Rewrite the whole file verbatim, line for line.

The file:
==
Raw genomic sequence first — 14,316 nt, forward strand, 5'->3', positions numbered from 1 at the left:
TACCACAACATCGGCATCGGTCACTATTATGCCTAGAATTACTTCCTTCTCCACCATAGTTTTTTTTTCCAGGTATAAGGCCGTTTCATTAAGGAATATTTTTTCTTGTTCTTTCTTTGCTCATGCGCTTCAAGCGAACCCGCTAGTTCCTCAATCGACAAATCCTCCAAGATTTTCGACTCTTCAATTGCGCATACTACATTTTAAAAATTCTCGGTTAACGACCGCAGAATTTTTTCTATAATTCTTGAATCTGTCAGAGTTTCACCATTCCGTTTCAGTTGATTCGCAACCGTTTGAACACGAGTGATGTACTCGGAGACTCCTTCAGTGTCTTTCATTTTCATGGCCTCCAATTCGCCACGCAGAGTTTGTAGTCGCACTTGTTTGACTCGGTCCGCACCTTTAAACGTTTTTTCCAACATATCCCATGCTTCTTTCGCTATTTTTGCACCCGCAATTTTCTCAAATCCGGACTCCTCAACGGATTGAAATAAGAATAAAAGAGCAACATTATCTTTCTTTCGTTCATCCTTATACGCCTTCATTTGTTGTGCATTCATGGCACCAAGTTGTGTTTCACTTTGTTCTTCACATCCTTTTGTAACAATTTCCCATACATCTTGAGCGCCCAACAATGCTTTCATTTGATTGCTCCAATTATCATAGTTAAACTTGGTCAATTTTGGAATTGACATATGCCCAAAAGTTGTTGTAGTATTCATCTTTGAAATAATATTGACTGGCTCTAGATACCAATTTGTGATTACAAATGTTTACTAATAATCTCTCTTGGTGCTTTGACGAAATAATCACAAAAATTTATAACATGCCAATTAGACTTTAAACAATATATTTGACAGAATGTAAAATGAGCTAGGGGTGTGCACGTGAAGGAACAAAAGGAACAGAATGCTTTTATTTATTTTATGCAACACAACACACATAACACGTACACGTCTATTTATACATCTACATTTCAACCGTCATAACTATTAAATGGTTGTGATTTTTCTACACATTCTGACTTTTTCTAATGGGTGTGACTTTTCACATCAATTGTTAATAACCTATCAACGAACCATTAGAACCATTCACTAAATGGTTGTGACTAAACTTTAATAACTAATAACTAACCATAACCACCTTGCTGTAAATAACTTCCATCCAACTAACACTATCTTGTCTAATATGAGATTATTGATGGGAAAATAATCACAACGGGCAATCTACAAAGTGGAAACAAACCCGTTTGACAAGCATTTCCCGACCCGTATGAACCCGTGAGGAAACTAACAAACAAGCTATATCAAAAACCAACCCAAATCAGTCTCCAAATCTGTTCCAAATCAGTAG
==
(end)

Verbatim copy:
Raw genomic sequence first — 14,316 nt, forward strand, 5'->3', positions numbered from 1 at the left:
TACCACAACATCGGCATCGGTCACTATTATGCCTAGAATTACTTCCTTCTCCACCATAGTTTTTTTTTCCAGGTATAAGGCCGTTTCATTAAGGAATATTTTTTCTTGTTCTTTCTTTGCTCATGCGCTTCAAGCGAACCCGCTAGTTCCTCAATCGACAAATCCTCCAAGATTTTCGACTCTTCAATTGCGCATACTACATTTTAAAAATTCTCGGTTAACGACCGCAGAATTTTTTCTATAATTCTTGAATCTGTCAGAGTTTCACCATTCCGTTTCAGTTGATTCGCAACCGTTTGAACACGAGTGATGTACTCGGAGACTCCTTCAGTGTCTTTCATTTTCATGGCCTCCAATTCGCCACGCAGAGTTTGTAGTCGCACTTGTTTGACTCGGTCCGCACCTTTAAACGTTTTTTCCAACATATCCCATGCTTCTTTCGCTATTTTTGCACCCGCAATTTTCTCAAATCCGGACTCCTCAACGGATTGAAATAAGAATAAAAGAGCAACATTATCTTTCTTTCGTTCATCCTTATACGCCTTCATTTGTTGTGCATTCATGGCACCAAGTTGTGTTTCACTTTGTTCTTCACATCCTTTTGTAACAATTTCCCATACATCTTGAGCGCCCAACAATGCTTTCATTTGATTGCTCCAATTATCATAGTTAAACTTGGTCAATTTTGGAATTGACATATGCCCAAAAGTTGTTGTAGTATTCATCTTTGAAATAATATTGACTGGCTCTAGATACCAATTTGTGATTACAAATGTTTACTAATAATCTCTCTTGGTGCTTTGACGAAATAATCACAAAAATTTATAACATGCCAATTAGACTTTAAACAATATATTTGACAGAATGTAAAATGAGCTAGGGGTGTGCACGTGAAGGAACAAAAGGAACAGAATGCTTTTATTTATTTTATGCAACACAACACACATAACACGTACACGTCTATTTATACATCTACATTTCAACCGTCATAACTATTAAATGGTTGTGATTTTTCTACACATTCTGACTTTTTCTAATGGGTGTGACTTTTCACATCAATTGTTAATAACCTATCAACGAACCATTAGAACCATTCACTAAATGGTTGTGACTAAACTTTAATAACTAATAACTAACCATAACCACCTTGCTGTAAATAACTTCCATCCAACTAACACTATCTTGTCTAATATGAGATTATTGATGGGAAAATAATCACAACGGGCAATCTACAAAGTGGAAACAAACCCGTTTGACAAGCATTTCCCGACCCGTATGAACCCGTGAGGAAACTAACAAACAAGCTATATCAAAAACCAACCCAAATCAGTCTCCAAATCTGTTCCAAATCAGTAG